It’s been over two years since the Supreme Court’s landmark ruling paved the way for states to determine their sports betting destiny. Despite more than half of US states legalizing sports betting, some US banks and credit card issuers are still not on board.
According to an article in American Banker, many banks continue to block online gambling transactions out of fear federal authorities will punish them for inadvertently facilitating financial crimes.
But with global sports betting on the rise and no sign of federal sports betting legislation passing any time soon, the question is how long can these banks hold off from grabbing part of the lucrative market.
Thanks to the American Gaming Association’s efforts to mediate between sports betting operators and financial institutions, progress is being made. Some smaller banks are looking for opportunities to move money safely and have even started to target the online gambling population that some heavyweight banks are reticent to service.
A $100b Global Sports Betting Industry
There is no ignoring the giant strides that legal sports betting has made since May 2018. Some 25 states and the District of Columbia have authorized sports wagering – either online, in-person, or a combination of both. The most recent are South Dakota, Maryland, and parts of Louisiana. All three saw changes approved in the recent November 3rd referendums. And more states are in line to introduce sports betting, or at the very least consider changes in their laws this year and next.
According to estimates from Goldman Sachs, the global sports betting industry is set to grow just over 7% per year and eclipse $100 billion by 2022.
Not to be overlooked, the pandemic has given online gambling numbers a boost, with more gamblers than ever seeking a safer way to bet.
So Why Aren’t Major Banks Getting in on the Action?
With that as the backdrop, one would think that US banks and credit card issuers would rush to grab chunks of this market, but the reality on the ground paints a different picture.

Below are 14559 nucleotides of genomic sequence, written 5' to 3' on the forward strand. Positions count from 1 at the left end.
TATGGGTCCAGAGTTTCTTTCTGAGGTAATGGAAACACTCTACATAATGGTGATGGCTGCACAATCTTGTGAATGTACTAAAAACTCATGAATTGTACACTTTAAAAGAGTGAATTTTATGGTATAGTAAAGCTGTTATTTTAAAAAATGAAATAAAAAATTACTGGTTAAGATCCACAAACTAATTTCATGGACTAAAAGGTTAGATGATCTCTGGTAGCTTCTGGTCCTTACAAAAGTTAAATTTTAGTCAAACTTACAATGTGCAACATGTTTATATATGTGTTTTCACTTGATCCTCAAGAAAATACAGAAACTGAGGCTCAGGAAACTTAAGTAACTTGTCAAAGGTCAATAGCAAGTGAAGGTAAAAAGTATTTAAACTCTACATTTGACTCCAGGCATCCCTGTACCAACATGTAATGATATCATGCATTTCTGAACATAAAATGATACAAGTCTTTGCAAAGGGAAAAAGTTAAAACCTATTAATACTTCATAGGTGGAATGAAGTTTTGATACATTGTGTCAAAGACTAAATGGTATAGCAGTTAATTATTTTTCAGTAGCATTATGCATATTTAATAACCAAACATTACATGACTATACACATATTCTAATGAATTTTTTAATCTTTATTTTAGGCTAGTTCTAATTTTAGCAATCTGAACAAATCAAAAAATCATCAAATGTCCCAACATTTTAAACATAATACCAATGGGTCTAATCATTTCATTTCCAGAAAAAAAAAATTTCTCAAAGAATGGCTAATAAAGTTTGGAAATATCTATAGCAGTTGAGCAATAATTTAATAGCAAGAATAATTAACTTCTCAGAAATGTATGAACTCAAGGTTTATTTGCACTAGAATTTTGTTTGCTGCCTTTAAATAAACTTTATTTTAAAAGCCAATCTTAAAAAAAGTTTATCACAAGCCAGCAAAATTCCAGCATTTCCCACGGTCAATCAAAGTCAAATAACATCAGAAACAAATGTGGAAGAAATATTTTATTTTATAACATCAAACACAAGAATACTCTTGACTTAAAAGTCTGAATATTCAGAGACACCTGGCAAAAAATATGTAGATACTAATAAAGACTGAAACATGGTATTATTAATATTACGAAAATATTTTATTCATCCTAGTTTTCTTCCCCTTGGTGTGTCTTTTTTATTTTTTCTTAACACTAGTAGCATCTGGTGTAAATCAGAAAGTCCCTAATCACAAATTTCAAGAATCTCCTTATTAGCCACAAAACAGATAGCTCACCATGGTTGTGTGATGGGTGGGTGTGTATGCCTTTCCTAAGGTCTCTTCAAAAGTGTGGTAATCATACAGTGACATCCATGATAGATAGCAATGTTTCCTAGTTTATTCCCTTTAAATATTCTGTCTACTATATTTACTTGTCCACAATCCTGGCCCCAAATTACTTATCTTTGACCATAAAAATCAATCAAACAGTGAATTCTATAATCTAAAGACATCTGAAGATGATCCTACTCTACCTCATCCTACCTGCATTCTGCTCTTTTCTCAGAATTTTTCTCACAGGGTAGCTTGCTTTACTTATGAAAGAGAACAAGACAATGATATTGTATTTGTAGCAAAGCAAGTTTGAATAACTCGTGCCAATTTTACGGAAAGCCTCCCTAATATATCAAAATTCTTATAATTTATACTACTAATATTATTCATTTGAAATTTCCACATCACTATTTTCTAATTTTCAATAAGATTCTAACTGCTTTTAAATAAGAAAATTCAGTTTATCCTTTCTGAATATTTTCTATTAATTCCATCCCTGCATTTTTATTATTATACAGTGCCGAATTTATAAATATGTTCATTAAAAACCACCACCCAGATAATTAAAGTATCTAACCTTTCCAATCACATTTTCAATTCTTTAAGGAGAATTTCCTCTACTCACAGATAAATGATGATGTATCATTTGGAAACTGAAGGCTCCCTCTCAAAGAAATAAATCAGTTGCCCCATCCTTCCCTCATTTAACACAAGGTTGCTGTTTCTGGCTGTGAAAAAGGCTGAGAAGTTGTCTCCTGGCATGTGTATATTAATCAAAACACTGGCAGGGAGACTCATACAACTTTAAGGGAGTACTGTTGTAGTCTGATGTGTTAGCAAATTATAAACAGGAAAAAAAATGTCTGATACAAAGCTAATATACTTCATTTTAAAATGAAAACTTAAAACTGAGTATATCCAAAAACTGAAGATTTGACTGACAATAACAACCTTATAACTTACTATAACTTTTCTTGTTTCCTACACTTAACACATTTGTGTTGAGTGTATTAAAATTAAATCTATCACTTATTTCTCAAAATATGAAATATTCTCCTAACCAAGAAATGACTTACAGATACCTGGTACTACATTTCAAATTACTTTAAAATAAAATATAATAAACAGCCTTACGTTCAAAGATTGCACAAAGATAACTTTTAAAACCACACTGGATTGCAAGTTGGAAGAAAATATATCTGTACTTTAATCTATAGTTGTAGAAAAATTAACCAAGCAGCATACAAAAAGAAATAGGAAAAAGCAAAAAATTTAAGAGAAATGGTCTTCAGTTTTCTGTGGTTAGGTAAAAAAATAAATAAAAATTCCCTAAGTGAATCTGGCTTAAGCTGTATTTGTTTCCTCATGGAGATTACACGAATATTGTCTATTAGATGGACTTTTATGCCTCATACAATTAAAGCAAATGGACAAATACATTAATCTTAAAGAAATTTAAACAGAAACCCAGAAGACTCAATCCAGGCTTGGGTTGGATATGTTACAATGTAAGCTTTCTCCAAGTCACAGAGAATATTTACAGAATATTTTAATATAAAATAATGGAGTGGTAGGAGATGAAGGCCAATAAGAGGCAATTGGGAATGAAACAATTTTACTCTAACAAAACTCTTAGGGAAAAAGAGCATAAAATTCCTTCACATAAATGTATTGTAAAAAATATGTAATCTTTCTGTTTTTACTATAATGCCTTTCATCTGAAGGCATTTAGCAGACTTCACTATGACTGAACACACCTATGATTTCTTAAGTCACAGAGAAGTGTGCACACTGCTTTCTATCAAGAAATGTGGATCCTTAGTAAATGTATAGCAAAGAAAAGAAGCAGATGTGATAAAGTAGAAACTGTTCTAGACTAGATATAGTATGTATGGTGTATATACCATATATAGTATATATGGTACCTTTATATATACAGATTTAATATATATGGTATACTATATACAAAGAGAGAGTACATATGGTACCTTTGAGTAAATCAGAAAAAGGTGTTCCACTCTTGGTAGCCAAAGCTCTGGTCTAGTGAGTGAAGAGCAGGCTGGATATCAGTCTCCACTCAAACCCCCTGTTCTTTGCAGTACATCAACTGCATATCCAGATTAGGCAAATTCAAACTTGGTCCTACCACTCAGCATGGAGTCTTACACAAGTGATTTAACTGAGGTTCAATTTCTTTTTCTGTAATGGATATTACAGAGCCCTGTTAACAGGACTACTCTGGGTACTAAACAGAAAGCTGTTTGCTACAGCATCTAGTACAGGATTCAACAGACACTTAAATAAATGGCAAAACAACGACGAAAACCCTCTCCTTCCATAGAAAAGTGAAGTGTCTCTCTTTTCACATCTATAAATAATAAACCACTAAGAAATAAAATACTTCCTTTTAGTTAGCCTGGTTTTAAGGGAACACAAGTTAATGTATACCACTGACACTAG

Sports betting operator FanDuel is cited in the American Banker column as stating many big banks (Bank of America, Capital One, Huntington Bank, and JPMorgan Chase) forbid their debit and credit cards to be used for online gambling purposes. There is no shortage of concerns. From lingering UIGEA concerns to chargebacks to money laundering and fraud, banks want to avoid potential prosecution from federal authorities.
Unfortunately, analysts predict there won’t be any significant shifts in this policy until the federal government passes a law that explicitly allows sports betting.
Baby Steps for Now
We can’t, however, ignore some of the advancements the industry has made on this front.
The biggest occurred in 2015 when new credit card codes for legal online gambling transactions were created.
And the hoops they must jump through haven’t stopped online players from using the multiple banking methods at their disposal for depositing and withdrawing funds into their accounts, including Paypal, PayNearMe, and PlayPlus.
As PaySafe’s Greg Kiersten told Betting USA in a July interview:
“The strongest improvements or innovations in payment processing for iLottery and iGaming brands have related to lowering customer abandonment. Salvaging customers whose issuing banks do not allow them to use their cards for iLottery and iGaming has been a key challenge for operators.
“New, innovative alternative payment methods such as digital wallets and eCash solutions have played a role in overcoming this challenge. More broadly, technology has been vitally important. Our iGaming payments API, for example, allows players facing a card decline to seamlessly configure the alternative payment method of their choice. This helps prevent customers from abandoning the gaming experience because of their card issue.”
Still, for the moment, banks are more likely to clear in-person betting transactions, and the industry is hopeful that as more states legalize sports betting and online gambling, they will make more allowances for online wagers.
The American Gaming Association has stepped in to act as a mediator of sorts between the two sides and is working hard to smooth out any concerns. The vice president of strategic alliances at the AGA, Jonathan Michaels, was quoted in the American Banker article, saying “tremendous progress” has been made since PASPA was ruled unconstitutional by the Supreme Court.
“There’s still a couple of larger banks who are outliers, and we continue to work with partners and folks we know in those banks,” Michaels said. “Some were very quick to say yes, and others are waiting a little longer to see how it is.”
Smaller Banks are Taking Bigger Chances
According to the American Banker article, there is a trend among smaller banks working with fintech companies to come up with solutions regarding the safe movement of money.
Big banks pulling back from online poker transactions due to higher compliance demands resulted in the founding of Lexicon Bank in Las Vegas last year. Prominent poker player Daniel Negreanu publicly moved his account to Lexicon after having another institution closed his account, ostensibly over gambling.
Since the bank is run by people with inside knowledge of the gaming world, they can verify deposits’ legitimacy by tracking tournament participation and winnings.
Analysts predict that community banks across the country, and not just in Nevada, will be on the lookout for profitable niches, and online gambling would undoubtedly be one of them. However, that niche could close fast if big banks change their position on gambling transactions.